There is a term amongst Deadheads that when you “get” the band, you “hear the music play”.  Well, I heard the music play.  It was like being a kid and the light bulb went off to understand basic algebra.  Bing!  Oh!  Now I get it!  They are just combining American roots music, jazz, blues, and everything else into one thing where the sum is greater than its parts.  Whoa.  I should point out that I was not under the influence of acid when I “got” the band, though that would have sped things up precipitously. 

I think the biggest problem people have/had with the Dead was the inability to get past the hippie trappings of the fan base.  In the country punk scene it is expected to genuflect to The Byrds “Sweethearts of the Rodeo” and the Flying Burrito Brothers, both of whom couldn’t have hoped to have made a record as good as the Grateful Dead’s “American Beauty” or “Workingman’s Dead”.  Yet, the Dead is waved off by many as “a jam band”.  This is a mistake.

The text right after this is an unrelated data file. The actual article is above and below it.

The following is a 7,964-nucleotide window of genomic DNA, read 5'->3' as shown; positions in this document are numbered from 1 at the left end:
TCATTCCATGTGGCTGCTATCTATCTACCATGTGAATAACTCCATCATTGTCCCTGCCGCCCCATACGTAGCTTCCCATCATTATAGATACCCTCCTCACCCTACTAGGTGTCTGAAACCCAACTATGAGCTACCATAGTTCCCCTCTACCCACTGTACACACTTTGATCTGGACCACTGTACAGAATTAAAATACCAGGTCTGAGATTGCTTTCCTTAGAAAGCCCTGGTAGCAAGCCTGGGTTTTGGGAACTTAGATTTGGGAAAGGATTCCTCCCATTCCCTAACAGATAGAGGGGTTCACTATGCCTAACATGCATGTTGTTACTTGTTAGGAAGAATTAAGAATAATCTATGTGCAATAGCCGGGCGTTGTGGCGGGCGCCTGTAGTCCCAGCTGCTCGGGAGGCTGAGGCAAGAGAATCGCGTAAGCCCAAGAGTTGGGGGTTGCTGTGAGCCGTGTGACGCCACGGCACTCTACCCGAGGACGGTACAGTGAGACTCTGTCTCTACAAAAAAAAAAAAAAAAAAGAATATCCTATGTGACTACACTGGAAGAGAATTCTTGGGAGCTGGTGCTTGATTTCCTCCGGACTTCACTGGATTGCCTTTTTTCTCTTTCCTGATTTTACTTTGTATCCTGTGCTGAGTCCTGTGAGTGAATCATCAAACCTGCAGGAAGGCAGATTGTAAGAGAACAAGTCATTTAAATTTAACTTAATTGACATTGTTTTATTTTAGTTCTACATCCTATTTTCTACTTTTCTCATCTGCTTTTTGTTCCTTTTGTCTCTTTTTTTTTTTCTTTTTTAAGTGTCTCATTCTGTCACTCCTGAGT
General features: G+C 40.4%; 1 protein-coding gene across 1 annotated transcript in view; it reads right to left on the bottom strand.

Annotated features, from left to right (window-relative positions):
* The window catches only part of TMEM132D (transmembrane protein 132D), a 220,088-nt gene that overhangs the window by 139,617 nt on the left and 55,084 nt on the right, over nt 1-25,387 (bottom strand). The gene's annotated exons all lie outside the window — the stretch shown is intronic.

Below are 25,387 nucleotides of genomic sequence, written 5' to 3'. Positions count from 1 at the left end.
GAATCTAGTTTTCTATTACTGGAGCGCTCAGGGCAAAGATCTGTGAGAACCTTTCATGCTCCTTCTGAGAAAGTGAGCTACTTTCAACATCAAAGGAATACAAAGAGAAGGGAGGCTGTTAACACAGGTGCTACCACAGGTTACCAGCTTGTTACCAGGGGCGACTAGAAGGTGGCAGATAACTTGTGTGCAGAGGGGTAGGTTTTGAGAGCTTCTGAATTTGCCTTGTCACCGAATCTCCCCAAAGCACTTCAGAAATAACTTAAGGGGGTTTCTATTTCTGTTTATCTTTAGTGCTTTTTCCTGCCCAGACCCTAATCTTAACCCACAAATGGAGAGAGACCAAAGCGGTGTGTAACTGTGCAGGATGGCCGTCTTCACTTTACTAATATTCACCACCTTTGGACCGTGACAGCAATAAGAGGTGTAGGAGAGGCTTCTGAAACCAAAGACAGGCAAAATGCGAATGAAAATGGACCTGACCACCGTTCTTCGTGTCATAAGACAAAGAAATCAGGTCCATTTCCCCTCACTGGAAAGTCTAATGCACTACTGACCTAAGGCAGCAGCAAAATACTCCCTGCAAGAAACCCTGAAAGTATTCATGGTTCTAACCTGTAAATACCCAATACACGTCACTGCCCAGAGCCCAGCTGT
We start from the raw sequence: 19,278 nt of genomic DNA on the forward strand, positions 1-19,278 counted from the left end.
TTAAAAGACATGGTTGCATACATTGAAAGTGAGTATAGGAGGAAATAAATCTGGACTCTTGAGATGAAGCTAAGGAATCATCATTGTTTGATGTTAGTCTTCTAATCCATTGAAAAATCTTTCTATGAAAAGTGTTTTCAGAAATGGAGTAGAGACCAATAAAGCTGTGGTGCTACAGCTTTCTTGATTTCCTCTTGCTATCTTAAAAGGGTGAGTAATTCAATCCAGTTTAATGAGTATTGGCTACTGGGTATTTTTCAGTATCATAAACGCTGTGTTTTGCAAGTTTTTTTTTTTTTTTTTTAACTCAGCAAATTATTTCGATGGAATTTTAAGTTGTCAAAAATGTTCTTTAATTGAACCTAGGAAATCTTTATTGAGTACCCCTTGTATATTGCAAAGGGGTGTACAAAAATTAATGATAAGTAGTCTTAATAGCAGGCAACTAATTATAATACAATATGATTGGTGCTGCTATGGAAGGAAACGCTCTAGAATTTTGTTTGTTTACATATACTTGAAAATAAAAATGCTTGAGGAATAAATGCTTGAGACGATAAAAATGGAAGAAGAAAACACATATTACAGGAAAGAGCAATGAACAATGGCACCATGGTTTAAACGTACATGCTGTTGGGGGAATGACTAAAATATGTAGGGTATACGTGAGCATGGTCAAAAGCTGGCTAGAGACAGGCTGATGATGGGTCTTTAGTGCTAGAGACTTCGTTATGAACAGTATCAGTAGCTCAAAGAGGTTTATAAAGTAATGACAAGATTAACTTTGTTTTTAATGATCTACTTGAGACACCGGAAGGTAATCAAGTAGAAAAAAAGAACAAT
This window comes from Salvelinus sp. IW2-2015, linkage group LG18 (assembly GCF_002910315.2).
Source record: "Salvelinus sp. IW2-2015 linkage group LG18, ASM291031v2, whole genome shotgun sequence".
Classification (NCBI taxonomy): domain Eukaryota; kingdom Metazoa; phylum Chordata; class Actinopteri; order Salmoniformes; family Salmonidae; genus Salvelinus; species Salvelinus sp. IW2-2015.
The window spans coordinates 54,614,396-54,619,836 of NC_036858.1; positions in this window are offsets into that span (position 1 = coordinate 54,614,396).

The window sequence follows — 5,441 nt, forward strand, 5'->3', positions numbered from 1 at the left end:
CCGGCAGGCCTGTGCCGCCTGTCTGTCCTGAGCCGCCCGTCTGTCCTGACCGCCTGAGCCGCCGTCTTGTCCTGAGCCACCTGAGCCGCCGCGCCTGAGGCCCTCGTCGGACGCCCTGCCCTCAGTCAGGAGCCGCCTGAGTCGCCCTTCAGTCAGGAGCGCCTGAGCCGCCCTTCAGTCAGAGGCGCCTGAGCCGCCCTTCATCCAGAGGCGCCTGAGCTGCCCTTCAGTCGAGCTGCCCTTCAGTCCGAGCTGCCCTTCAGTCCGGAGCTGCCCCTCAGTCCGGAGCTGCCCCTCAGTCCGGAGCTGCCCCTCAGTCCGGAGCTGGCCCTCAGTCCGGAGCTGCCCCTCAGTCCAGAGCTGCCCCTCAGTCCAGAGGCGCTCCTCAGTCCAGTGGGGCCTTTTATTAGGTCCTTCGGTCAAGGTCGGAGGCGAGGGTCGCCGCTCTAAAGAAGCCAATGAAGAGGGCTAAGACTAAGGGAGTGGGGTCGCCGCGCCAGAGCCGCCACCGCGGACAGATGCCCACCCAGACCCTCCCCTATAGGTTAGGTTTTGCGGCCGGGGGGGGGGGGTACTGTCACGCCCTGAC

Those two records are the entry point for anyone into “roots”.  If you have an interest in psych rock, you will need to check out “Live Dead” and “Aoxomoxoa”.  There’s plenty of great stuff there.  The point is, I think it is necessary not to let an existing prejudice of a band’s fan base to allow entry into the material.  Yes, it is really annoying that hippies always ride around in a van with a dog and someone’s name is “Sky” or “Cassidy”.  Yes there is reason to feel sorry for the poorly groomed stoned girl in the sundress and bare feet, but just because she hasn’t yet called her parents to send her a first class United Airlines ticket home back to their enormous house in the gated community outside of DC.  Those kids will be OK.  They’re all boarding school experiential summer vacation hippies.  They’ll be fine.  The scene can be a bit much.